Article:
CARDIOVASCULAR EXERCISE IMPROVES WOMEN’S HEART HEALTH

Heart disease kills millions of Americans each year. It is the leading cause of death for both men and women. The most common heart disease in the United States is coronary artery disease (CAD), which leads to heart attacks. One way to reduce your risk of CAD is to make some lifestyle changes, such as healthy eating, stress management and physical activity.   Physical activity is an essential part of being heart healthy. The American Heart Association (AHA) says you need at least 150 minutes of moderate....

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LATEST BREAKTHROUGHS IN BREAST CANCER TREATMENT

There are an estimated 2.8 million breast cancer survivors in the United States, a testament to the more than 25-year decline in mortality, according to the American Cancer Society. Still, 231,000 women will be diagnosed with the disease this year, and about 40,000 will die. Fortunately, there have been some exciting breakthroughs in breast cancer detection and treatment recently.

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PERSONAL TRAINING

If you’re looking for a safe, effective program that will help you get toned, become more flexible or lose weight, personal training could be for you.  A personal trainer will teach you proper form and technique to keep you safe and injury free. But first, he or she needs to know what your goals are – whether you want to lose weight, get healthy and tone up or train for bodybuilding, fitness competitions or powerlifting. Perhaps you’re an older person who wants to work on balance and stability.

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Anxiety disorders are complex. They often interfere with daily life and may last a lifetime, especially if left untreated. A significant number of people do not seek help, at least not until the problem becomes very uncomfortable. Professional help can make a difference, but there is much someone can do on his or her own along with the assistance of an expert. The following activities often help those with anxiety:


•  Consult your family doctor and have a physical to make sure nothing else is wrong that could be contributing to the anxiety.

•  See a mental health expert for an evaluation. It is impossible for the layperson to accurately diagnose his or her particular type of anxiety.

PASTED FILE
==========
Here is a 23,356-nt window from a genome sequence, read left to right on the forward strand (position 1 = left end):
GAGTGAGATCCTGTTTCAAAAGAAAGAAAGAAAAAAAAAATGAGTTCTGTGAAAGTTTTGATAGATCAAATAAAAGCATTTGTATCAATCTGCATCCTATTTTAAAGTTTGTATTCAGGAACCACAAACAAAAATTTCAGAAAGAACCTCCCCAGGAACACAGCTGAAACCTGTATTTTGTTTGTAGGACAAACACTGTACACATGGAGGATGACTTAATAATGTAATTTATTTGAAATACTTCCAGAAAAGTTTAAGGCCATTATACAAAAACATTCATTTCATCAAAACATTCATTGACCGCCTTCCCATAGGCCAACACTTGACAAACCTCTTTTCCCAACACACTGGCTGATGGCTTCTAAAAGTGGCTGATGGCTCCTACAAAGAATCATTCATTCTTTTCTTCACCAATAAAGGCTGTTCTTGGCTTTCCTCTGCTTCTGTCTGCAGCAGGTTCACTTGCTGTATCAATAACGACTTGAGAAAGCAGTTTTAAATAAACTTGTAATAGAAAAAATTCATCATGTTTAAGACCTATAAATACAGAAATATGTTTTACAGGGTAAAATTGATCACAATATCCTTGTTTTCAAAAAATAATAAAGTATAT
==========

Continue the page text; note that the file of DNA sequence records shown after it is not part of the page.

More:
•  Avoid caffeine, alcohol, smoking and recreational drugs.

•  Practice stress management, relaxation techniques and deep-breathing exercises. Give yourself a time out. Do something relaxing, such as listening to music.

•  Start an exercise program. Physical activity may have a calming effect.

•  Aim for seven to eight hours of sleep at night.

•  Give your medication a chance before giving up on it, and do not go off it without your physician’s OK.

•  Create a support network.

Emily burst into her parents’ bedroom one night, crying and moaning. “I think I’m dying,” she gasped, clutching her chest. Her heart was pounding wildly and sweat soaked her nightshirt. Her mother called 911 when Emily fell to the floor in a daze. This was not some exotic West African disease; this was a panic attack.


Daniel Watson, MSW, LISW, says depression was at one time the most common mental health problem in the United States. Today anxiety has surpassed depression to become the No. 1 mental health problem in this country. Anxiety disorders affect 40 million adults (18 percent of the population) yearly. The National Institute of Health says about one in five adults are affected.


Daniel A. Barlow, in his book, “Anxiety and Its Disorders” (2004) says there are different types of anxiety:


•  Generalized Anxiety Disorder — chronic, excessive, uncontrollable worry. Symptoms include restlessness, irritation and fatigue.


•  Social Phobia — a marked fear and avoidance of social situations. Feeling hopeless and obsessing about being watched are characteristics of social phobia.  

THE MANY FACES OF ANXIETY

JEAN JEFFERS

Jean is an RN with an MSN from University of Cincinnati. She is a staff writer for Living Well 60 Plus and Health & Wellness magazines.

more articles by jean jeffers

•  Panic Disorder — recurrent, unexpected, intense panic attacks the patient often mistakes for a more serious malady.


•  Agoraphobia — fear and/or avoidance of situations due to severe stress when in a place other than home.


•  Specific Phobias — fear and/or avoidance of objects or situations. Here, excessive, constant fear of an event is prominent, such as riding in an elevator.


•  Post-Traumatic Stress Disorder (PTSD) — reliving a trauma repeatedly or having a recurring distressing dream or flashbacks of a traumatic event.


•  Obsessive-Compulsive Disorder (OCD) — a person with OCD may have frequent unwanted thoughts (obsessions) or behaviors (compulsions) that create anxiety. A person with this disorder may check the oven frequently, wash his hands repeatedly or perform any number of activities obsessively, all to allay his anxiety.